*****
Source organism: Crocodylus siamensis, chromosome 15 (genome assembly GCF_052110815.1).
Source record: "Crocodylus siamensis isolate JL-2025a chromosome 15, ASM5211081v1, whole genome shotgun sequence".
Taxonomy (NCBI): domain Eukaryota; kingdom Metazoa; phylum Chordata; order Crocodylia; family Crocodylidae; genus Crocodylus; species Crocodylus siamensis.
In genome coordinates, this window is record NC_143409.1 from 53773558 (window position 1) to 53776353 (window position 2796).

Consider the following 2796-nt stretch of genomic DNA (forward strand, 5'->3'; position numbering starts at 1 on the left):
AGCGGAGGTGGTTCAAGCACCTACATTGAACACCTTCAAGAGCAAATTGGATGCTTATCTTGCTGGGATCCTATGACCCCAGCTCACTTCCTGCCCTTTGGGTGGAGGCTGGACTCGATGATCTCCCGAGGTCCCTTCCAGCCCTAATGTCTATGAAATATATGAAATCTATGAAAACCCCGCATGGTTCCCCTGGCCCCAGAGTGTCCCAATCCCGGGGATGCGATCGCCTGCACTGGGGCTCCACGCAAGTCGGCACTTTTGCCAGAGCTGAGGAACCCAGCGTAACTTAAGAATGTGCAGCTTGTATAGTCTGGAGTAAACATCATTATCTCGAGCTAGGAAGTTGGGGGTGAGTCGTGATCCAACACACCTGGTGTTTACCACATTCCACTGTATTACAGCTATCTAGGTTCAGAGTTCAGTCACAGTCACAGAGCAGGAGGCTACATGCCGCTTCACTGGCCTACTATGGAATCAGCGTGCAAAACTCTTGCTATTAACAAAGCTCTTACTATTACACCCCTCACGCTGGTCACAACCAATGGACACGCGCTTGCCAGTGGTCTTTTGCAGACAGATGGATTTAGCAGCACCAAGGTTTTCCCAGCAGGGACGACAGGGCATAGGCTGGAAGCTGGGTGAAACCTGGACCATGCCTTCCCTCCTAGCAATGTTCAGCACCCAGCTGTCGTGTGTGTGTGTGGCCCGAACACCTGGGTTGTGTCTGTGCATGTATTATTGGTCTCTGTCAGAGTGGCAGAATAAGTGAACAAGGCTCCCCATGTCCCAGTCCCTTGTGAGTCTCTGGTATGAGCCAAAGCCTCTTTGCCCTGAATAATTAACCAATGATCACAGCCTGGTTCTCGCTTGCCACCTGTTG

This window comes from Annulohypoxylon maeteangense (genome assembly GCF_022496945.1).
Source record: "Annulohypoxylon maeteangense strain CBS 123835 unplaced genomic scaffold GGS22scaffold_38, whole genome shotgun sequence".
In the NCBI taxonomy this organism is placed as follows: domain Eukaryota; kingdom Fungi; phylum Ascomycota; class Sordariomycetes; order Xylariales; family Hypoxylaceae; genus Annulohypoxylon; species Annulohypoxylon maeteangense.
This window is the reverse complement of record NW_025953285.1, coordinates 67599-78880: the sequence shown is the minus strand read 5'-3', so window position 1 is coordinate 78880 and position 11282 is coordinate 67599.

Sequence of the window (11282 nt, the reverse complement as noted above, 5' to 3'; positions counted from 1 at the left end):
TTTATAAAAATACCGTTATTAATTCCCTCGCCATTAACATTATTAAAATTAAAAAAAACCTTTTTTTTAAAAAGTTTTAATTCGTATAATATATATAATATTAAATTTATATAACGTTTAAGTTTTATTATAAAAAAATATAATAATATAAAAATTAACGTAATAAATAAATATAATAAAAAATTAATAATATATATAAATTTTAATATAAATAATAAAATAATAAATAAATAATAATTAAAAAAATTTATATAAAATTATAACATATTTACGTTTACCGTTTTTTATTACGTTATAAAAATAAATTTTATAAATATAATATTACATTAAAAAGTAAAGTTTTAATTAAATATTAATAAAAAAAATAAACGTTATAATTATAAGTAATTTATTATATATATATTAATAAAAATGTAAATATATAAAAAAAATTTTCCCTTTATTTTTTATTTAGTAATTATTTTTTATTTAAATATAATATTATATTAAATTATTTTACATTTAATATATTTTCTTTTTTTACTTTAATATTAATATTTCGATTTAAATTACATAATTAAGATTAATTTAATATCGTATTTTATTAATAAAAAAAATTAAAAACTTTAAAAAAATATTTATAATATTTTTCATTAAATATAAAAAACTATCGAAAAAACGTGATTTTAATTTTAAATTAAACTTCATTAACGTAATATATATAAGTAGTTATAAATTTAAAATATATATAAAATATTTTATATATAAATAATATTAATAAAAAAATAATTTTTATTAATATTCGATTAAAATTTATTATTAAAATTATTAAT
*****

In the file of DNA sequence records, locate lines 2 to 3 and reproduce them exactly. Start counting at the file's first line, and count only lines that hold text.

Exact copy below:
Source record: "Crocodylus siamensis isolate JL-2025a chromosome 15, ASM5211081v1, whole genome shotgun sequence".
Taxonomy (NCBI): domain Eukaryota; kingdom Metazoa; phylum Chordata; order Crocodylia; family Crocodylidae; genus Crocodylus; species Crocodylus siamensis.